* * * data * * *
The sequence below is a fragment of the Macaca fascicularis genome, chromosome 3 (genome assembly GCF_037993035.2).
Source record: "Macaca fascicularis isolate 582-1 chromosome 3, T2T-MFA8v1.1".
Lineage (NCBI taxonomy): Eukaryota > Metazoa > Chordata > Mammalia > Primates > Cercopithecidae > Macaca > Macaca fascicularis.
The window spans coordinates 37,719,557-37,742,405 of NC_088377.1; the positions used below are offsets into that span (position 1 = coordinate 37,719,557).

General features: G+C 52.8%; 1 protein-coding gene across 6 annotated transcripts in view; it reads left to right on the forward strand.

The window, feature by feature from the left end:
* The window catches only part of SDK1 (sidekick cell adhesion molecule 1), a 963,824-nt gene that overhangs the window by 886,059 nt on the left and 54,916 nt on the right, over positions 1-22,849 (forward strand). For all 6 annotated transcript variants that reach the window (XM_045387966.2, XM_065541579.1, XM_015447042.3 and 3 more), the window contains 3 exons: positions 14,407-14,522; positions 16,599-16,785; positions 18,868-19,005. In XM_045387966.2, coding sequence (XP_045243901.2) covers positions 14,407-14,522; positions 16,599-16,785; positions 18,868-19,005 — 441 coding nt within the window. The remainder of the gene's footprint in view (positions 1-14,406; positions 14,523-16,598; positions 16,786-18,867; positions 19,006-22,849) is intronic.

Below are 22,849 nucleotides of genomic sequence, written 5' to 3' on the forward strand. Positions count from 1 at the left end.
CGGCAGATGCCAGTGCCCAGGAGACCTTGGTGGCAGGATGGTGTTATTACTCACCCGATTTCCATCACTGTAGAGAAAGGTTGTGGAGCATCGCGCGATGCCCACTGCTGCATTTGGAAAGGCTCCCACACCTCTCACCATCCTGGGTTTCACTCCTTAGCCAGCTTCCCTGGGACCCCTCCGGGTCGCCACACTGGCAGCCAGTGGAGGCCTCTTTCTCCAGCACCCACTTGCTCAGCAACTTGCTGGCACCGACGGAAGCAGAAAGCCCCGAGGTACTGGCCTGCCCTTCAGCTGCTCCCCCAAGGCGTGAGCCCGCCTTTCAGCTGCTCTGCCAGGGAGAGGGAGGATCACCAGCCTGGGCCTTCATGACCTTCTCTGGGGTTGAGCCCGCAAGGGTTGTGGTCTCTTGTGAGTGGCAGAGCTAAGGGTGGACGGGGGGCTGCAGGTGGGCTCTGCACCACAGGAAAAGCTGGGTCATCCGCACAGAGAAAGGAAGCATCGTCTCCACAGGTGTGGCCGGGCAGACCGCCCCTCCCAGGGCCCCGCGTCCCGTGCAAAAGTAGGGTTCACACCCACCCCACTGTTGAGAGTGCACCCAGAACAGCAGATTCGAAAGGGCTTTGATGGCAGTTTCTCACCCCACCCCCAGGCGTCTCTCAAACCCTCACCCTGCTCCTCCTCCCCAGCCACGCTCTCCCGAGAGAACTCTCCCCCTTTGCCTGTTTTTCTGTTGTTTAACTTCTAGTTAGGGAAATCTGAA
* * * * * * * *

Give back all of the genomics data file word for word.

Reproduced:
The sequence below is a fragment of the Macaca fascicularis genome, chromosome 3 (genome assembly GCF_037993035.2).
Source record: "Macaca fascicularis isolate 582-1 chromosome 3, T2T-MFA8v1.1".
Lineage (NCBI taxonomy): Eukaryota > Metazoa > Chordata > Mammalia > Primates > Cercopithecidae > Macaca > Macaca fascicularis.
The window spans coordinates 37,719,557-37,742,405 of NC_088377.1; the positions used below are offsets into that span (position 1 = coordinate 37,719,557).

General features: G+C 52.8%; 1 protein-coding gene across 6 annotated transcripts in view; it reads left to right on the forward strand.

The window, feature by feature from the left end:
* The window catches only part of SDK1 (sidekick cell adhesion molecule 1), a 963,824-nt gene that overhangs the window by 886,059 nt on the left and 54,916 nt on the right, over positions 1-22,849 (forward strand). For all 6 annotated transcript variants that reach the window (XM_045387966.2, XM_065541579.1, XM_015447042.3 and 3 more), the window contains 3 exons: positions 14,407-14,522; positions 16,599-16,785; positions 18,868-19,005. In XM_045387966.2, coding sequence (XP_045243901.2) covers positions 14,407-14,522; positions 16,599-16,785; positions 18,868-19,005 — 441 coding nt within the window. The remainder of the gene's footprint in view (positions 1-14,406; positions 14,523-16,598; positions 16,786-18,867; positions 19,006-22,849) is intronic.

Below are 22,849 nucleotides of genomic sequence, written 5' to 3' on the forward strand. Positions count from 1 at the left end.
CGGCAGATGCCAGTGCCCAGGAGACCTTGGTGGCAGGATGGTGTTATTACTCACCCGATTTCCATCACTGTAGAGAAAGGTTGTGGAGCATCGCGCGATGCCCACTGCTGCATTTGGAAAGGCTCCCACACCTCTCACCATCCTGGGTTTCACTCCTTAGCCAGCTTCCCTGGGACCCCTCCGGGTCGCCACACTGGCAGCCAGTGGAGGCCTCTTTCTCCAGCACCCACTTGCTCAGCAACTTGCTGGCACCGACGGAAGCAGAAAGCCCCGAGGTACTGGCCTGCCCTTCAGCTGCTCCCCCAAGGCGTGAGCCCGCCTTTCAGCTGCTCTGCCAGGGAGAGGGAGGATCACCAGCCTGGGCCTTCATGACCTTCTCTGGGGTTGAGCCCGCAAGGGTTGTGGTCTCTTGTGAGTGGCAGAGCTAAGGGTGGACGGGGGGCTGCAGGTGGGCTCTGCACCACAGGAAAAGCTGGGTCATCCGCACAGAGAAAGGAAGCATCGTCTCCACAGGTGTGGCCGGGCAGACCGCCCCTCCCAGGGCCCCGCGTCCCGTGCAAAAGTAGGGTTCACACCCACCCCACTGTTGAGAGTGCACCCAGAACAGCAGATTCGAAAGGGCTTTGATGGCAGTTTCTCACCCCACCCCCAGGCGTCTCTCAAACCCTCACCCTGCTCCTCCTCCCCAGCCACGCTCTCCCGAGAGAACTCTCCCCCTTTGCCTGTTTTTCTGTTGTTTAACTTCTAGTTAGGGAAATCTGAA